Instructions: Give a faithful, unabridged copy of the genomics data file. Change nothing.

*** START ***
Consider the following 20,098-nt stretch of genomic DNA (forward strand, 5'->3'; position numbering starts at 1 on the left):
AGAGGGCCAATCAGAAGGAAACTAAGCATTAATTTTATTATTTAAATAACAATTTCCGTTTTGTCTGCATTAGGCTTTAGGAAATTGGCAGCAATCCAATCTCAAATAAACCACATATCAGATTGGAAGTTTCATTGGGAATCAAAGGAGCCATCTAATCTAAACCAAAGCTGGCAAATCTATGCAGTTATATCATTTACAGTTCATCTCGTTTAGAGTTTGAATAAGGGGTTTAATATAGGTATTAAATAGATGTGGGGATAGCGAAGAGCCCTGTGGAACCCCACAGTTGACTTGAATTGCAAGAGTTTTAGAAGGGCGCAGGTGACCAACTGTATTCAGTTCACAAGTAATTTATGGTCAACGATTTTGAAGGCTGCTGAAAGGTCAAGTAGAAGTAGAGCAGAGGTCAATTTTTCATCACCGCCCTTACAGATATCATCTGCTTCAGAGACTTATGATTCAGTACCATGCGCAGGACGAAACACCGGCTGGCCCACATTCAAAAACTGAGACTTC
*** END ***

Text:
Consider the following 20,098-nt stretch of genomic DNA (forward strand, 5'->3'; position numbering starts at 1 on the left):
AGAGGGCCAATCAGAAGGAAACTAAGCATTAATTTTATTATTTAAATAACAATTTCCGTTTTGTCTGCATTAGGCTTTAGGAAATTGGCAGCAATCCAATCTCAAATAAACCACATATCAGATTGGAAGTTTCATTGGGAATCAAAGGAGCCATCTAATCTAAACCAAAGCTGGCAAATCTATGCAGTTATATCATTTACAGTTCATCTCGTTTAGAGTTTGAATAAGGGGTTTAATATAGGTATTAAATAGATGTGGGGATAGCGAAGAGCCCTGTGGAACCCCACAGTTGACTTGAATTGCAAGAGTTTTAGAAGGGCGCAGGTGACCAACTGTATTCAGTTCACAAGTAATTTATGGTCAACGATTTTGAAGGCTGCTGAAAGGTCAAGTAGAAGTAGAGCAGAGGTCAATTTTTCATCACCGCCCTTACAGATATCATCTGCTTCAGAGACTTATGATTCAGTACCATGCGCAGGACGAAACACCGGCTGGCCCACATTCAAAAACTGAGACTTC